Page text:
What other show could schedule something as deliriously embarrassing as Time and the Rani and not lose all of its audience? Who else would proudly display the Kandyman during its biggest audience crisis (The Happiness Patrol)? What other show could pull such a surprising rabbit out of their hat and produce such a wonderful last classic season, full of genuine character development and delicious horror? What about sending Paul McGann to the US get him to snog a woman and wander about looking for a plot for over an hour and somehow not make it suck (The TV Movie)?

Who else could humanise the ultimate villain and win over a whole new audience (Dalek)? Captain Jack Harkness was introduced as the first openly gay character in the show, somehow beating Star Trek to the idea despite that shows liberal consensus (The Empty Child). What about having an entire episode where your regulars only make a cameo (Love and Monsters). Or taking hold of a novel and committing it celluloid (Human Nature) with such passion? Telling a story with the twisted humour and scale of Utopia-Last of the Time Lords. Taking one of Britain’s most famous comedy actresses and getting her to emote heartbreakingly in the destruction of Pompeii. Producing the ultimate fanwank (The Stolen Earth) and making it the most exciting thing to ever hit our screens. Is there another show that could plunge so spectacularly into fairytale drama and indulge in such postmodern timey-wimeyness? Would they rip the soul of the Starship Enterprise, put it inside a foxy babe and tell a heartbreaking love story between her and the lead? I think not!

What other show has such a rich and varied number of spin offs of such quality? The Big Finish range manages to produce authentic classic Doctor Who stories without images to an astonishing quality. How about taking the reviled 6th Doctor, teaming him up cuddly academic Evelyn Smythe and making him the most wonderful, colourful, charming Doctor ever. Letting Colin Baker and Bonnie Langford rip the piss out of their characters in the gloriously funny The One Doctor. The range produced The Chimes of Midnight which shows what a well written Paul McGann could have achieved and manages to be perhaps the most perfect Doctor Who story in the bargain. The series performs the quantum leap of having companion Charley Pollard abandoned by the 8th Doctor and rescued by the 6th, a truly naff concept pulled off with real verve and style. Big Finish gave us the Bernice Summerfield range, now in its tenth season with a wealth of fantastic stories to be proud of.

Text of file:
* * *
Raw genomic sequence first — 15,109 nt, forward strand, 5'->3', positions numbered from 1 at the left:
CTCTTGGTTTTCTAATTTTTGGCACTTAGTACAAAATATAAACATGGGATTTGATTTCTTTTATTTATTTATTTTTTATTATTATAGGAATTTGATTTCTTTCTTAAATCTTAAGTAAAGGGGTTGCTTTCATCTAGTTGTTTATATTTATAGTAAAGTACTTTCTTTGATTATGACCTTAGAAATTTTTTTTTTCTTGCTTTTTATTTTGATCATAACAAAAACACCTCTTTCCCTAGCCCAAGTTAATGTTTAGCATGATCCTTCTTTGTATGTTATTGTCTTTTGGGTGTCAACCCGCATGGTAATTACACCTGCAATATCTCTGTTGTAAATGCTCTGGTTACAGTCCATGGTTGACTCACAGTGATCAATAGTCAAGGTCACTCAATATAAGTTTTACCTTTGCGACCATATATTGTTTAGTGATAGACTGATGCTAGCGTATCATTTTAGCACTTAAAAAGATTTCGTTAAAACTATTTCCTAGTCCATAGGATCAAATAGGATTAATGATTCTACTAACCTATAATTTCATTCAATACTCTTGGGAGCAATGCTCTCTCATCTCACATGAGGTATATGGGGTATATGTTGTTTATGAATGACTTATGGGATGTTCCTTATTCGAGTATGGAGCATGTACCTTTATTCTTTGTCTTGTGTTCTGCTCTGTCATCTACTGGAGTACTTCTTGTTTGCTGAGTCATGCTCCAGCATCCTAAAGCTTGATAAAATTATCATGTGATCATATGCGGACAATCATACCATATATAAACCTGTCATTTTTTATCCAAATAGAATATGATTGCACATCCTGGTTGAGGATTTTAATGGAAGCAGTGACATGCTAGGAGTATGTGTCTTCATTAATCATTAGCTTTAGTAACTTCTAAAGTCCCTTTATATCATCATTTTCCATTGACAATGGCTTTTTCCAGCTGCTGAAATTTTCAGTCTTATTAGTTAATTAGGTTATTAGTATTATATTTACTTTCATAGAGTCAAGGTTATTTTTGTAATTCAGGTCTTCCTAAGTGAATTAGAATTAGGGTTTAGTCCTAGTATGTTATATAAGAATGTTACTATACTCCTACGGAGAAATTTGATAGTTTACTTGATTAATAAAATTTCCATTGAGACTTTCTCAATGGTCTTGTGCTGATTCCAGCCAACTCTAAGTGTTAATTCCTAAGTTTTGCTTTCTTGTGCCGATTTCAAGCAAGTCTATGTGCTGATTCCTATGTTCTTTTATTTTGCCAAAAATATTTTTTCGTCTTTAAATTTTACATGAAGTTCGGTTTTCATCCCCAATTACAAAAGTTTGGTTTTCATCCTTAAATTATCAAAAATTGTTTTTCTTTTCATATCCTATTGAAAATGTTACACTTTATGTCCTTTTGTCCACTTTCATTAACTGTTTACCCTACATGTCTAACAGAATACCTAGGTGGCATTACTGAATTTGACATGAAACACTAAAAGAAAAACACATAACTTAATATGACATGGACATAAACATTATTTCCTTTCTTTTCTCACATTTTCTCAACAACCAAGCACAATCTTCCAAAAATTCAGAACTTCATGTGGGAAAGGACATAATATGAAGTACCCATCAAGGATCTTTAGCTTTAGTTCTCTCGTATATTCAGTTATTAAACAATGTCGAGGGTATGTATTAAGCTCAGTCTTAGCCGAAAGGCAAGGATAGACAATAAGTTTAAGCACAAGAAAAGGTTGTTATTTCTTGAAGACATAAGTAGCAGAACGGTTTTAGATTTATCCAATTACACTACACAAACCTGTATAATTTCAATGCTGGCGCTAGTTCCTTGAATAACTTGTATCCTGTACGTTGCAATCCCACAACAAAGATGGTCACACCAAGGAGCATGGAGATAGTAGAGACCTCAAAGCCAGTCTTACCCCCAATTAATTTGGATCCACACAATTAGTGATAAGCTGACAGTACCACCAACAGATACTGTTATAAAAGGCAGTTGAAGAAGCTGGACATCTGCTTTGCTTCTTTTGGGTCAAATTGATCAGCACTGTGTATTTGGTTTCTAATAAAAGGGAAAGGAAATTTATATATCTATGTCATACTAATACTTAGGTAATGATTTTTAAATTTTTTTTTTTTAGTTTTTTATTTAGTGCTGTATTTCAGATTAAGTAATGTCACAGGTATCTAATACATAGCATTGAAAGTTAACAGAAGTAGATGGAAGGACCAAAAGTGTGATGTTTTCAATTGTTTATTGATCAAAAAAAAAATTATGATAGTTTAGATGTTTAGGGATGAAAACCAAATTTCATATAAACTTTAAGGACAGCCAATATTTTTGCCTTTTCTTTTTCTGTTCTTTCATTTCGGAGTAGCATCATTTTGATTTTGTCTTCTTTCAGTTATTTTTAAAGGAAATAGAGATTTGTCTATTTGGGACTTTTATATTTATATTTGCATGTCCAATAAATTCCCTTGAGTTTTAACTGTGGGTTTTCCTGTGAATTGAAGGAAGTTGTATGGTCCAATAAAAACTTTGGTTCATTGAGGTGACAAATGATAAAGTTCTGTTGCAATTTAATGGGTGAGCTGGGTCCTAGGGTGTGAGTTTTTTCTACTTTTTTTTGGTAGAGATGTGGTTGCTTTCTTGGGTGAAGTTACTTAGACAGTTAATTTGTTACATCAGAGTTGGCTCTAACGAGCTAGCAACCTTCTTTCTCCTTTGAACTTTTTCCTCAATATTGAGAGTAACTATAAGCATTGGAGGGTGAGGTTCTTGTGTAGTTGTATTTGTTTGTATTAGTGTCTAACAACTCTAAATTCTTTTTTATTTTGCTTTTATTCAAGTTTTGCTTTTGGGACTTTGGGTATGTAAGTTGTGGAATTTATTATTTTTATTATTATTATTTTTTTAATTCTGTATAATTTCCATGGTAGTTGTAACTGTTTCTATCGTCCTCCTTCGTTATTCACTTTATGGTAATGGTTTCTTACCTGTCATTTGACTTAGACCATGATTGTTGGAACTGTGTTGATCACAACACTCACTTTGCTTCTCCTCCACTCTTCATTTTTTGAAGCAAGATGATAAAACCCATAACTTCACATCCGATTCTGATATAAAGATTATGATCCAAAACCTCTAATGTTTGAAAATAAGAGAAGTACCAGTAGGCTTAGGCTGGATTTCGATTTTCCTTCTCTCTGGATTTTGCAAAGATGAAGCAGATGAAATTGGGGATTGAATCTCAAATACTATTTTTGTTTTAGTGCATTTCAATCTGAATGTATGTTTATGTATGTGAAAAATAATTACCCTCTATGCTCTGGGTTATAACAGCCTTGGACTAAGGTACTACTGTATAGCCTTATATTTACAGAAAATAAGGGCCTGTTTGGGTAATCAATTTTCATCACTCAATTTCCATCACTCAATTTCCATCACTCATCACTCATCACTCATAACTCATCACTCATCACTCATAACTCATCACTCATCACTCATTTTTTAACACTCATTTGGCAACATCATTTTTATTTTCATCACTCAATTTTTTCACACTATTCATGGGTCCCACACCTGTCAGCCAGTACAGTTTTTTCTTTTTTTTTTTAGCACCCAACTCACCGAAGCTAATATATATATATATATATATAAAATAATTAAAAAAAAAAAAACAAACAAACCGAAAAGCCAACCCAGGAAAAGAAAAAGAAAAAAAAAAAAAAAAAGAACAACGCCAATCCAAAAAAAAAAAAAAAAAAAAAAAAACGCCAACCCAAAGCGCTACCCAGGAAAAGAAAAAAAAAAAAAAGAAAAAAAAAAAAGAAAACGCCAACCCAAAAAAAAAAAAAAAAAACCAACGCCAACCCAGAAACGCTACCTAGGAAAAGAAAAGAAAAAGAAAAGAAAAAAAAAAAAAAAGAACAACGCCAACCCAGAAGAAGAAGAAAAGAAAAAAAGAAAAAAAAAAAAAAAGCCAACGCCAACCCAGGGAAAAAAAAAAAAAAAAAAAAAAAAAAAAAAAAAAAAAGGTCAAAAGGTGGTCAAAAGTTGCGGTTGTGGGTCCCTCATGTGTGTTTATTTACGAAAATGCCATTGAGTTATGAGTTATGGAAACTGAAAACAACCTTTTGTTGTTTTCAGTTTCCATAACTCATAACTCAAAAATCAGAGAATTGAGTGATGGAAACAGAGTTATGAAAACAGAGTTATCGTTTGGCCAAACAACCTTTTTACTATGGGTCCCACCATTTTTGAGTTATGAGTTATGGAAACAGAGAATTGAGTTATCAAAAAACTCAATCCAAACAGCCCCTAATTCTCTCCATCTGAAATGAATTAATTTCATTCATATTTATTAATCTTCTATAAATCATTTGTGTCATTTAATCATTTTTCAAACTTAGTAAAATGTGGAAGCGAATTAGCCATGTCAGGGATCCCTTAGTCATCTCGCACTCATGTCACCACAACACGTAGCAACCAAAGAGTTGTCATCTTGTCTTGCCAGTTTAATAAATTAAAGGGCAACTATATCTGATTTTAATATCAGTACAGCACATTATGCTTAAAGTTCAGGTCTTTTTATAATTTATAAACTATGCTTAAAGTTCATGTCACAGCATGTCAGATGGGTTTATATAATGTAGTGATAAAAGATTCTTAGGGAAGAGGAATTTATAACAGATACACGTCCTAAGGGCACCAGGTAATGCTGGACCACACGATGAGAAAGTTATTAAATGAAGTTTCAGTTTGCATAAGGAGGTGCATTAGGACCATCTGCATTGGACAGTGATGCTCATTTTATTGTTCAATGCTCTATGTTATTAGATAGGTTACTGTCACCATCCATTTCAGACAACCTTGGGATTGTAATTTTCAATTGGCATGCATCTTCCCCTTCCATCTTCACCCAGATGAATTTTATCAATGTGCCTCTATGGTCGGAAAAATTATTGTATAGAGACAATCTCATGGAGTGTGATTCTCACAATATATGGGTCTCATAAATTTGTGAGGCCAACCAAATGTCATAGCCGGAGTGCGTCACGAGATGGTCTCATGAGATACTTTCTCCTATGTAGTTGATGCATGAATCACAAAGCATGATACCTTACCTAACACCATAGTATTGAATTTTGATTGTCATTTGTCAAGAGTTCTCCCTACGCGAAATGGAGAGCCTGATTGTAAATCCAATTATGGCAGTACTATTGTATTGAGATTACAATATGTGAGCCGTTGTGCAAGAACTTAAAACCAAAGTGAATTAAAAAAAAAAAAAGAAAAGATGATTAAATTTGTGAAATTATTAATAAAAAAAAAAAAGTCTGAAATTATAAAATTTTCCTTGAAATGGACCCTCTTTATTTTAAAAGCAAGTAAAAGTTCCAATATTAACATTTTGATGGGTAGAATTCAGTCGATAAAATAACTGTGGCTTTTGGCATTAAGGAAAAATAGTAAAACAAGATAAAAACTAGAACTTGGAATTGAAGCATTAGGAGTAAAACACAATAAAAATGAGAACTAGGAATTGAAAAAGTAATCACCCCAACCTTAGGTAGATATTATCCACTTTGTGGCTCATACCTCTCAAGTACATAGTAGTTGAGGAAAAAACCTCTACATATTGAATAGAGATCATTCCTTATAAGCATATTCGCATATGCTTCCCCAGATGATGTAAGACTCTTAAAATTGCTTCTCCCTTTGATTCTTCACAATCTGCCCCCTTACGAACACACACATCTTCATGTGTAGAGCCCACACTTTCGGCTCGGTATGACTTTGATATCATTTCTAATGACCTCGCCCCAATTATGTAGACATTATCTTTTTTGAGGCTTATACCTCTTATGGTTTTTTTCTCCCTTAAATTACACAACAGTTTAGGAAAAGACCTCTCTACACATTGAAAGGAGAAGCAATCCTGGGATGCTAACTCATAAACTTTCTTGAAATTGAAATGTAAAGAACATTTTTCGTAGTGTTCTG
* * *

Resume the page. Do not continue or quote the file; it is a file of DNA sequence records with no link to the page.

What other show could produce over 300 original novels, transcending the shows entertainment roots and producing something far more adult and wonderful. Timewyrm: Revelation takes us into the Doctor’s mind and shows how truly fucked up he is. Just War devastatingly has companion Bernice Summerfield tortured by the Nazi’s. Alien Bodies dares to kill off the Doctor and have him bury his own future corpse. With The Burning, the 8th Doctor range wiped away all the mistakes of the previous 3 years and transformed his character into something far more interesting, aggressive and hilarious. Adventuress on Henrietta Street tells its story in the style of a historical document. The Crooked World takes place in a world of cartoons and tells an astonishingly poignant coming of age story. The Tomorrow Windows pastiches Douglas Adams and manages to have more laughs per page than any Pratchett novel. Festival of Death tells its story backwards. Combat Rock nestles the 2nd Doctor into a story of blood soaked cannibals and makes him utterly authentic. The Indestructible Man steals from Gerry Anderson whilst telling a gripping war on terror story. And with the comics tell big, bold, epic stories with budgetless imagery and giving the eighth and ninth Doctors a wealth of new stories to enjoy.

And how about the spin offs on the telly? Who would have ever thought hiring Elisabeth Sladen to take on alien monsters with a bunch of pre-pubescents would have been the best thing ever? Who could have foreseen the series producing something as profound and heartbreaking as Whatever Happened to Sarah Jane? What about Torchwood? After Russell T Davies’ mature and gripping Damaged Goods nobody guessed his take on adult Who would flop so spectacularly in its first year. And then in true Doctor Who style who saw it rising from the ashes and producing such a glorious, emotion fuelled epic in Children of the Earth?

What else but Doctor Who could do all of these things?